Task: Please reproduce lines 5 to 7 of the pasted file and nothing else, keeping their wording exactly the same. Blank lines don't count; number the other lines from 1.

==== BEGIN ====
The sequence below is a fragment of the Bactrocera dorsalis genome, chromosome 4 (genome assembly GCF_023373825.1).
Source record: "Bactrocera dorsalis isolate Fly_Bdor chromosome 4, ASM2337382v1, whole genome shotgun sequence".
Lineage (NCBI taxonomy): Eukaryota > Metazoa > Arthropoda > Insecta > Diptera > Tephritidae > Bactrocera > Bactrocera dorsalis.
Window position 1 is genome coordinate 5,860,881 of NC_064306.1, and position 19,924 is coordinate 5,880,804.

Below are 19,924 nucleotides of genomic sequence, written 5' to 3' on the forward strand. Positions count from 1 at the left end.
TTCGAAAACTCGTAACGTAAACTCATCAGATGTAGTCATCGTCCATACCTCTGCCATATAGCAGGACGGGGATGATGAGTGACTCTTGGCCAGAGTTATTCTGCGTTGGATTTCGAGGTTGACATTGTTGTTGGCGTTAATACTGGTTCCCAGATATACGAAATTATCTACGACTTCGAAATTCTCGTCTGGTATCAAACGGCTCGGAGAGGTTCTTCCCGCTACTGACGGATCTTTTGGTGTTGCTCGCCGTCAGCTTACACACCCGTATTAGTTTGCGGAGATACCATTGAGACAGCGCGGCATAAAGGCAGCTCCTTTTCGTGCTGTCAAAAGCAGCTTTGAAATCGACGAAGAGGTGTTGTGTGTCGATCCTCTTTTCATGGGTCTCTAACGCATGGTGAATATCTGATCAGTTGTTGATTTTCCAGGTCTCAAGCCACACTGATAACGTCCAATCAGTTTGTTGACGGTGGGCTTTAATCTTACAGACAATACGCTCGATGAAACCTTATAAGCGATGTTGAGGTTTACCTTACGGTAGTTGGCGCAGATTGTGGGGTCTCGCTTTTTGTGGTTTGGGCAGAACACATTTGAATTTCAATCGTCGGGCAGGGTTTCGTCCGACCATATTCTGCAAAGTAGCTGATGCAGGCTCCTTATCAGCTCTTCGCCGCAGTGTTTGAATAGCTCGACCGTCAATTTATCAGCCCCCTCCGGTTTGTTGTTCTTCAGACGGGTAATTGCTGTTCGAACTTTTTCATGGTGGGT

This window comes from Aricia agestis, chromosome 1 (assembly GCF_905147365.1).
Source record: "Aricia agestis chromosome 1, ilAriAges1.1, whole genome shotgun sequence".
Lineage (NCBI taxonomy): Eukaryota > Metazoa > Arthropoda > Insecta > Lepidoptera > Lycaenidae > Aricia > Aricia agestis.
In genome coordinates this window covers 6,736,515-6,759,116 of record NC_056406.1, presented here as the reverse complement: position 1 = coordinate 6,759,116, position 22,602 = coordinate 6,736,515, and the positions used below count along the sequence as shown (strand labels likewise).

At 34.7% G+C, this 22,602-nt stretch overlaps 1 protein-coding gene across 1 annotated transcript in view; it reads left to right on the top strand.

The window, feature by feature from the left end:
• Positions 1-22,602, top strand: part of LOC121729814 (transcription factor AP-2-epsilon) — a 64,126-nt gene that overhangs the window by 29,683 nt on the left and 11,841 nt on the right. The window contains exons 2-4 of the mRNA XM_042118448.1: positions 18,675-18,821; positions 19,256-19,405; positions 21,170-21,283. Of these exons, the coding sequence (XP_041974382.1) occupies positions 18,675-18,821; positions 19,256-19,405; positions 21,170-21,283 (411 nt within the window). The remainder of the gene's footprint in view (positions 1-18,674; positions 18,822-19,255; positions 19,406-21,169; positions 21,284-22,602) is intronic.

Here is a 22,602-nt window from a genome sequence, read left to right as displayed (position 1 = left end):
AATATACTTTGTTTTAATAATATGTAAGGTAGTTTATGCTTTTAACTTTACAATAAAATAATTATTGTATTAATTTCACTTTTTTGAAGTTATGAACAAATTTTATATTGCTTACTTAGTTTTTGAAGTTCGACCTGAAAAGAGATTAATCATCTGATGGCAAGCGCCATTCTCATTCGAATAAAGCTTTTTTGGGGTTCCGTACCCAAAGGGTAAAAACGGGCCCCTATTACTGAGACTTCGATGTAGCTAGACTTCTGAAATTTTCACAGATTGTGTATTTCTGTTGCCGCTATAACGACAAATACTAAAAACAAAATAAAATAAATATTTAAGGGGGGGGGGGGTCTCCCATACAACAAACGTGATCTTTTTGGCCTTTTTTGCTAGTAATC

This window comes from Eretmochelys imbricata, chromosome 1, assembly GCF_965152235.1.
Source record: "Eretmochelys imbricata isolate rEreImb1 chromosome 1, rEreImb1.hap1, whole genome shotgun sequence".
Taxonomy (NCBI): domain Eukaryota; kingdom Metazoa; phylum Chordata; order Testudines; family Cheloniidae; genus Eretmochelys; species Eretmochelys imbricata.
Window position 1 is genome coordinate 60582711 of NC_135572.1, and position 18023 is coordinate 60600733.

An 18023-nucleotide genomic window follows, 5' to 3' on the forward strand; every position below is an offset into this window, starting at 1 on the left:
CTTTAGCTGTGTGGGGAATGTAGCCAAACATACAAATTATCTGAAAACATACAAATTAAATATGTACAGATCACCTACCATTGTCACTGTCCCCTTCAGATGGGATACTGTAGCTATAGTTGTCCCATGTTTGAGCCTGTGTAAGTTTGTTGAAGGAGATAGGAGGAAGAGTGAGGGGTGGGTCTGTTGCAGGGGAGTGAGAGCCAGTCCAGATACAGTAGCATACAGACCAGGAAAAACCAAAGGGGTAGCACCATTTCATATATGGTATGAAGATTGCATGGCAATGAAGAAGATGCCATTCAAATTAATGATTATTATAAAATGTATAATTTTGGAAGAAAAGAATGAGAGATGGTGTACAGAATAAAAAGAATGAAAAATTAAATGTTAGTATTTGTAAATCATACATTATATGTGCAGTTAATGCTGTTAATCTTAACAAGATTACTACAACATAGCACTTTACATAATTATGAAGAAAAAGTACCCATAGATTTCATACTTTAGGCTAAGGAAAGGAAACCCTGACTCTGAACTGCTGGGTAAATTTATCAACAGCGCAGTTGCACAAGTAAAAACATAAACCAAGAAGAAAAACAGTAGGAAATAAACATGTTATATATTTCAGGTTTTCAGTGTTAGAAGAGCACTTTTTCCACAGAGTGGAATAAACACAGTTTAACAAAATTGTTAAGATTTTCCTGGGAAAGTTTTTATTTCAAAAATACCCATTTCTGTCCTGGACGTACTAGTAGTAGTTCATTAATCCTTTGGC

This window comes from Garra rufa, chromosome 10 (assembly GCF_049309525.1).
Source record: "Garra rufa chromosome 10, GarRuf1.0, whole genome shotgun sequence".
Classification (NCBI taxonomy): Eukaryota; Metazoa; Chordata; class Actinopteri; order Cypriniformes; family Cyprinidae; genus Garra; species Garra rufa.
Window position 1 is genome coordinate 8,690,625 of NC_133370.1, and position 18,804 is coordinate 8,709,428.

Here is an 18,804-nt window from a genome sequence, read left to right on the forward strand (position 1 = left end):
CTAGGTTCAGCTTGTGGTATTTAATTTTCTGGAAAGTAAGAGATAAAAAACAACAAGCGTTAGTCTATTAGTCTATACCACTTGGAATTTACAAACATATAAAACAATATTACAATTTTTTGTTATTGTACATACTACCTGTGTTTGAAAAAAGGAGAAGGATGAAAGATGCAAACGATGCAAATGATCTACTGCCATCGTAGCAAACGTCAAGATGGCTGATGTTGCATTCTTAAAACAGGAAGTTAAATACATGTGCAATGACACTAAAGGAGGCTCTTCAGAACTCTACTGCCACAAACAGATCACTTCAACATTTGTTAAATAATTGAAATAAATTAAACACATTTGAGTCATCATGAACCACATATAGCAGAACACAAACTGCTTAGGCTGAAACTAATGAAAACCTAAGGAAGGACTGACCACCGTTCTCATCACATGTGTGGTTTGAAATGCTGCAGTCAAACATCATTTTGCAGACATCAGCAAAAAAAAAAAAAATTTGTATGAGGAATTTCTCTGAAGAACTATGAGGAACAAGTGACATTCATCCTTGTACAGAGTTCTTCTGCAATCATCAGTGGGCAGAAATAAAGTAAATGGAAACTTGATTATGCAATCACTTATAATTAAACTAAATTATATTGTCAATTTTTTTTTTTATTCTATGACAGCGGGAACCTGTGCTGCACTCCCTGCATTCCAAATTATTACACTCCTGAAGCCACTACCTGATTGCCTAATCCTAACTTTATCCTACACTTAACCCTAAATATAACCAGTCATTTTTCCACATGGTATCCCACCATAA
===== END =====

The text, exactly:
Below are 19,924 nucleotides of genomic sequence, written 5' to 3' on the forward strand. Positions count from 1 at the left end.
TTCGAAAACTCGTAACGTAAACTCATCAGATGTAGTCATCGTCCATACCTCTGCCATATAGCAGGACGGGGATGATGAGTGACTCTTGGCCAGAGTTATTCTGCGTTGGATTTCGAGGTTGACATTGTTGTTGGCGTTAATACTGGTTCCCAGATATACGAAATTATCTACGACTTCGAAATTCTCGTCTGGTATCAAACGGCTCGGAGAGGTTCTTCCCGCTACTGACGGATCTTTTGGTGTTGCTCGCCGTCAGCTTACACACCCGTATTAGTTTGCGGAGATACCATTGAGACAGCGCGGCATAAAGGCAGCTCCTTTTCGTGCTGTCAAAAGCAGCTTTGAAATCGACGAAGAGGTGTTGTGTGTCGATCCTCTTTTCATGGGTCTCTAACGCATGGTGAATATCTGATCAGTTGTTGATTTTCCAGGTCTCAAGCCACACTGATAACGTCCAATCAGTTTGTTGACGGTGGGCTTTAATCTTACAGACAATACGCTCGATGAAACCTTATAAGCGATGTTGAGGTTTACCTTACGGTAGTTGGCGCAGATTGTGGGGTCTCGCTTTTTGTGGTTTGGGCAGAACACATTTGAATTTCAATCGTCGGGCAGGGTTTCGTCCGACCATATTCTGCAAAGTAGCTGATGCAGGCTCCTTATCAGCTCTTCGCCGCAGTGTTTGAATAGCTCGACCGTCAATTTATCAGCCCCCTCCGGTTTGTTGTTCTTCAGACGGGTAATTGCTGTTCGAACTTTTTCATGGTGGGT

This window comes from Aricia agestis, chromosome 1 (assembly GCF_905147365.1).